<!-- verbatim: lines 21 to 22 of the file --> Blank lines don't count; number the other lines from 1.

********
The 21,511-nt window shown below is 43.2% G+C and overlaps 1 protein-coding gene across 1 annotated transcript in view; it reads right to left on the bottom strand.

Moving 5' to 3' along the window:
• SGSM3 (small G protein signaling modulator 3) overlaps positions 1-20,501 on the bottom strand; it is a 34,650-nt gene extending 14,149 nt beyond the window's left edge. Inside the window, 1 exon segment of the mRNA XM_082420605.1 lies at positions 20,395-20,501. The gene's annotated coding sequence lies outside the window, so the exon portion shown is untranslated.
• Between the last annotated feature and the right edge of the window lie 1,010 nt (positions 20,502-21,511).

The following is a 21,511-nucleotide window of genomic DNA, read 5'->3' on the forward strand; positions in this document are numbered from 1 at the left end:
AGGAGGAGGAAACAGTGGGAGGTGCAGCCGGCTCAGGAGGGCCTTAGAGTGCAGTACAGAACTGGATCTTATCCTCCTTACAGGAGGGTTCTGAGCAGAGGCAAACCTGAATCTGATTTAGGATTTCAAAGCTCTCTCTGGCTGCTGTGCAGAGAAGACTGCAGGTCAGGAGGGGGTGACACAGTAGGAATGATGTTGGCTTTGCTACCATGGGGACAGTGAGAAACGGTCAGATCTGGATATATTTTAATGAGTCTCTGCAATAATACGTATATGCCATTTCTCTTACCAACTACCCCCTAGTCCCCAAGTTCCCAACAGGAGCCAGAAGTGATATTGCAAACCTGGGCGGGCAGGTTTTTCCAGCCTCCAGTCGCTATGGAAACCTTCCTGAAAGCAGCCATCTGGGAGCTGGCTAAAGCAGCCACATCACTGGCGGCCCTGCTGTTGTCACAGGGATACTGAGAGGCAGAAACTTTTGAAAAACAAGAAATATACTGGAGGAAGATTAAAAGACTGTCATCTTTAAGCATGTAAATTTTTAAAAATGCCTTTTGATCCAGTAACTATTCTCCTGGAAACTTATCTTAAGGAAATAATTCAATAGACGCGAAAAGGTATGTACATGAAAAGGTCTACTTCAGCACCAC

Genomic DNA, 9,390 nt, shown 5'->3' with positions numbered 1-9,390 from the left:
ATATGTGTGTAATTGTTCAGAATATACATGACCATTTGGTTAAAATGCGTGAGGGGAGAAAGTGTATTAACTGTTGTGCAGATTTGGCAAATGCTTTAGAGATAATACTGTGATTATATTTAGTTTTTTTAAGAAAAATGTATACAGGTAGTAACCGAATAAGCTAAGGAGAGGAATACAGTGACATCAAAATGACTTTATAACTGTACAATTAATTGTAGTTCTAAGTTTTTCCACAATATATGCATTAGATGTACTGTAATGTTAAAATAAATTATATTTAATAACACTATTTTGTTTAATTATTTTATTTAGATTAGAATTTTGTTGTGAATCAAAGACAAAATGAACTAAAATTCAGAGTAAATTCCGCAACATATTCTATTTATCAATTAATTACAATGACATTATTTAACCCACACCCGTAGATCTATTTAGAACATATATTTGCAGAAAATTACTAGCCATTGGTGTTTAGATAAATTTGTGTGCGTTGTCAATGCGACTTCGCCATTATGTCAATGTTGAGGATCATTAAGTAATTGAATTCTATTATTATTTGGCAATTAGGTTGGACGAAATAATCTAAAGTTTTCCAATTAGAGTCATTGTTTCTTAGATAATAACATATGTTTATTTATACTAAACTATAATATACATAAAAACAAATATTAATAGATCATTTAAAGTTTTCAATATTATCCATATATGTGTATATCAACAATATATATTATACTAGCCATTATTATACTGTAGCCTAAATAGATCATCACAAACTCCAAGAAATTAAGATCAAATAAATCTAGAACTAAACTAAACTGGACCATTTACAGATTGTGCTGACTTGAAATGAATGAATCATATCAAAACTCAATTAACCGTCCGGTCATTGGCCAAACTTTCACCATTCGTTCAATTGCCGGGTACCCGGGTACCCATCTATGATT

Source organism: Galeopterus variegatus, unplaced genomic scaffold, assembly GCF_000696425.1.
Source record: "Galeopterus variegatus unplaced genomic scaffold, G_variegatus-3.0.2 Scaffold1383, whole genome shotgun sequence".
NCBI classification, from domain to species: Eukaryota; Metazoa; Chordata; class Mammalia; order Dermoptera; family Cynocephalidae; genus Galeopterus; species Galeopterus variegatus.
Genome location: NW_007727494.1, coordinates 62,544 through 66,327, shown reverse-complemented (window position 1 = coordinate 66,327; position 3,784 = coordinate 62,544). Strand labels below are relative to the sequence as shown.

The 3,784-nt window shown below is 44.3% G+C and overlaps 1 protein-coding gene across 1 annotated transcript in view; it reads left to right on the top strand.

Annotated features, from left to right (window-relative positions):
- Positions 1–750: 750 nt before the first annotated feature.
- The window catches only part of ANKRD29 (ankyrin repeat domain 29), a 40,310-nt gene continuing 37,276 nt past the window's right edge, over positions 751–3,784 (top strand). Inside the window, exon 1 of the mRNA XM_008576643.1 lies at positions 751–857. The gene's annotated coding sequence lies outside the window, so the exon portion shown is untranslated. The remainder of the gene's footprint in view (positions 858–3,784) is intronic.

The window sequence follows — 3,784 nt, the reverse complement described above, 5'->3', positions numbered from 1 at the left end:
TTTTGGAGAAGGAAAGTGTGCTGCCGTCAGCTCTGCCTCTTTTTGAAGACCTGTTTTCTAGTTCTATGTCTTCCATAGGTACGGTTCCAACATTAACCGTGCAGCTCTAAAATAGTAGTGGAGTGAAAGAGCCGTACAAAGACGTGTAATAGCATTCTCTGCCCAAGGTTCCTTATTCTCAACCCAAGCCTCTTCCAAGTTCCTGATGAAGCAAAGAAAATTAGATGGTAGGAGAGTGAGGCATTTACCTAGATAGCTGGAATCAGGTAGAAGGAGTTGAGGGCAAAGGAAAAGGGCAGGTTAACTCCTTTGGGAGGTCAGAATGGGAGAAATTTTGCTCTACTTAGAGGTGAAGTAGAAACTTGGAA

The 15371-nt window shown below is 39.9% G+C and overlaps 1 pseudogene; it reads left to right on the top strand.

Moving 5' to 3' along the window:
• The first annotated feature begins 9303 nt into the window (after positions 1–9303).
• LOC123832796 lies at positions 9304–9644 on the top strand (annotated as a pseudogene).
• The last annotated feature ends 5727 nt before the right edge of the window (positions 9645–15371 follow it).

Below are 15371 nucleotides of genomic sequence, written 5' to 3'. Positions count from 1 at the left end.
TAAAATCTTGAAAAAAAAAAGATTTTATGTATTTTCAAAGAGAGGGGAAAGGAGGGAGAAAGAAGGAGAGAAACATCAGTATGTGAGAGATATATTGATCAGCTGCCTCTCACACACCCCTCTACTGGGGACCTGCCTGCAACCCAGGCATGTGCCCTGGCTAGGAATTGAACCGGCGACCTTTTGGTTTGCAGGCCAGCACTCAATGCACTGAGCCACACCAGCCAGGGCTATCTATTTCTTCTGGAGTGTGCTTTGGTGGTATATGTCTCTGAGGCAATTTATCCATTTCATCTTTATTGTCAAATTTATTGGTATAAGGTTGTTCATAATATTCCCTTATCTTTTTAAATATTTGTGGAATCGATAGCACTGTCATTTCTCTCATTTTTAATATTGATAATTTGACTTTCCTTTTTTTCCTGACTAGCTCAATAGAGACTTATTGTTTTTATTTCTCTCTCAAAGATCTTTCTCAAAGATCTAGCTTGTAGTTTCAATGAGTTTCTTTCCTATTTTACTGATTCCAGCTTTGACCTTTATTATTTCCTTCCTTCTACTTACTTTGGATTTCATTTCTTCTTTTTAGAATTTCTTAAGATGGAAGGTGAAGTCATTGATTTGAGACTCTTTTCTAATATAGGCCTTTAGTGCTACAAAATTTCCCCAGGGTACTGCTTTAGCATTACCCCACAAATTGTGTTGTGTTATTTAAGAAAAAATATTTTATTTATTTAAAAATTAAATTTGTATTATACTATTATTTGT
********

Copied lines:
• The first annotated feature begins 9303 nt into the window (after positions 1–9303).
• LOC123832796 lies at positions 9304–9644 on the top strand (annotated as a pseudogene).